I just cleaned out my teen's backpack, or rather, what remained of his backpack because it looked like it had gone through a war zone. In some ways, it had. He'd lugged it on and off buses, through his large school, to friends' houses, etc. Like my purse or the car, it was an item he basically lived in throughout the 9 months of this past academic year. And even though it's only July, NOW is the time to start looking for a replacement, while the stores are full of them and choices are abundant. So what should one look for when buying a new backpack? Here are some guidelines and tips:
- If your kid will be using a locker during the upcoming year, try to get a handle on how big and wide the locker will be. When my son started middle school, the backpack that had wheels on it that I'd bought at Walmart was too big to fit into his locker. He was mortified on that first day when he had to ask a teacher to store the backpack under her desk for the day. Now we only buy backpacks without wheels because they'll compress into lockers easily and are usually lighter.
- Think about what the student will carry because this will effect how many compartments are needed. Will he/she be carrying a laptop, lunch box, etc.? How many binders are they likely to bring home? Backpacks with large, exterior pockets allow for easier access in crowded hallways and in the classroom. Multiple compartments also distribute the weight better.
- Choose a model made out of synthetic fabric which will last longer and be lighter than those made of leather. It should also have wide, padded, adjustable shoulder straps and a padded back.
- The choice of a backpack is a very individual decision. If at all possible, have the child try a few on. Again, they're going to be LIVING in their backpack during the year and need to be comfortable. Consider the wearer's height and weight; when filled a backpack should never weigh more than 15% of a child's weight. Also, models which are wider than your child's torso are not recommended. For safety reasons, they should rest against the curve of your child's back, but not be more than 4 inches above or below their waist. Thumb loops, a waist belt and sternum strap help prevent excessive shoulder pain. A backpack's shoulder-strap anchor points should rest 1 to 2 inches below the top of the shoulders.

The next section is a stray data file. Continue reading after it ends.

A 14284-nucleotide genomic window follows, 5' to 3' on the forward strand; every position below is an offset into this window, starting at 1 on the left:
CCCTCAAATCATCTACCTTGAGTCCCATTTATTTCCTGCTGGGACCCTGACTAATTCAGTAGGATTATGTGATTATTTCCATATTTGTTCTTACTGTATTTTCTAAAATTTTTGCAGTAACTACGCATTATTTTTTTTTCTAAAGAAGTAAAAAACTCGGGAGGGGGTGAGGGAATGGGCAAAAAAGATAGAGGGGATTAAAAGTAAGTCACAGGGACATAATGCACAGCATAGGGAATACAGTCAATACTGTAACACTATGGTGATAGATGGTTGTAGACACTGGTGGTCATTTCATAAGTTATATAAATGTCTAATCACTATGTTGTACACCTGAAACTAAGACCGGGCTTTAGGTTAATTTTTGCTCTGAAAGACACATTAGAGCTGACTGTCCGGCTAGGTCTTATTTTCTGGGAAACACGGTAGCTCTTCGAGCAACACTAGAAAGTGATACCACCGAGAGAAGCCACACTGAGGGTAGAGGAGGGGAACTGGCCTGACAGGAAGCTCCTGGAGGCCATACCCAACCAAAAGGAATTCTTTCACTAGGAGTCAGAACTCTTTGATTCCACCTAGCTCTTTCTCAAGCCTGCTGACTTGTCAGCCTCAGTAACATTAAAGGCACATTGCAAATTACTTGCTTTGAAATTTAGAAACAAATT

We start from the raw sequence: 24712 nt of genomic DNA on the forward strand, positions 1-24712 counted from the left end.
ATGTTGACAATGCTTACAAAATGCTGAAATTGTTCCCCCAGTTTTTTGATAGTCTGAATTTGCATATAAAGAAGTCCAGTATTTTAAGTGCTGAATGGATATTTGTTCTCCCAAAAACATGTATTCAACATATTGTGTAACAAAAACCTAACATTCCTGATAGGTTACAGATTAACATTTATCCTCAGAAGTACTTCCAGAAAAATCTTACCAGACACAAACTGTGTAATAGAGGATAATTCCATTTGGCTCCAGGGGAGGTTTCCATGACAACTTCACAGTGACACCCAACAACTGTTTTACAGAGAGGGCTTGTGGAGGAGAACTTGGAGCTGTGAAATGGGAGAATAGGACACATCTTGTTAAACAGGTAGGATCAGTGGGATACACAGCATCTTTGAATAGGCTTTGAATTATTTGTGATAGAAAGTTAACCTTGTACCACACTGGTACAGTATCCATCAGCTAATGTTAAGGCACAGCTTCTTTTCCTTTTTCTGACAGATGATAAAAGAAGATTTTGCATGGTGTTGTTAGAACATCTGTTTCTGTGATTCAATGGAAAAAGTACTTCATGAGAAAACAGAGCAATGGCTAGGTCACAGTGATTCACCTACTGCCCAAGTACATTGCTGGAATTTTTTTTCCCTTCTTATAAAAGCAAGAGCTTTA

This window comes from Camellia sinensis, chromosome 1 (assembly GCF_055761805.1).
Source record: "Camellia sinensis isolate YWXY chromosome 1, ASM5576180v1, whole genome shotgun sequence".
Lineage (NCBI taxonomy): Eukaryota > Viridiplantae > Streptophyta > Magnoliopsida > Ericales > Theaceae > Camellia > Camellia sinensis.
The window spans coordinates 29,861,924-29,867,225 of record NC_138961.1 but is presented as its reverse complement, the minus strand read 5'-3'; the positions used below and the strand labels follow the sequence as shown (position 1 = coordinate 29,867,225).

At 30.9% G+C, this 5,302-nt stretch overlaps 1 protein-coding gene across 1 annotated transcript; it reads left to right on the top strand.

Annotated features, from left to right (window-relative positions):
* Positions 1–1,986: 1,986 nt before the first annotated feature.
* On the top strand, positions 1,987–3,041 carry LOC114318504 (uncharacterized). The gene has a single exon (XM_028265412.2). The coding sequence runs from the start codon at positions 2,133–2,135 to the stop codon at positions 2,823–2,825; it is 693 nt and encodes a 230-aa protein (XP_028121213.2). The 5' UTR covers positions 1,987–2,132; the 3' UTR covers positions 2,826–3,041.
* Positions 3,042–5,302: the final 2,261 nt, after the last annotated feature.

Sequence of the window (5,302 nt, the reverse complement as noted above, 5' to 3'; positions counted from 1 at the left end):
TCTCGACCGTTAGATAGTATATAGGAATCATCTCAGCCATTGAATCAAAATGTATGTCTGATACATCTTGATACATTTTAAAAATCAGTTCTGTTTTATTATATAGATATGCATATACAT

- Check the quality of the models you're looking at. Sloppy stitching, loose threads, exposed fabric edges all indicate poor manufacturing. According to Consumer Reports, look for zippers that are protected by flaps because if they're not, water is likely to seep in. Double-headed zippers mean the zippers can be locked for security, which is especially important in the upper grades. Reflectors or reflective fabric add safety when the child is walking to/from school or the bus at dawn or dusk.
How cute is this!
Review with your child how to carry and pack their backpack:
- Pack light and don't bring home unnecessary items. Organize the pack so that all compartments are used and the weight is distributed as evenly as possible. Pack heavier items closest to the center of the backpack. Place bigger books at the back and smaller ones in the front to make the backpack feel lighter.
- Always use BOTH shoulder straps because slinging a pack over one shoulder strains muscles.
- Tighten shoulder straps to fit closely to the body.
Oh, and consider popping a few Ziploc bags in your kid's backpack. They're great for protecting electronics in case of oopsies involving forgetfully open zippers, the inevitable rips, etc.
Remember: a backpack is crucial to your child's comfort and organization the upcoming year. Shop now, while you have time the inventory is plentiful. September is right around the corner!
Sources used for this post included: http://www.wcch.org/sites/www_wcch_org/Uploads/files/Downloads/Backpack-Guide.pdf; http://www.consumerreports.org/cro/news/2010/07/how-to-choose-a-backpack-for-back-to-school/index.htm; and http://www.wikihow.com/Choose-a-Backpack-for-School.
Thanks for reading!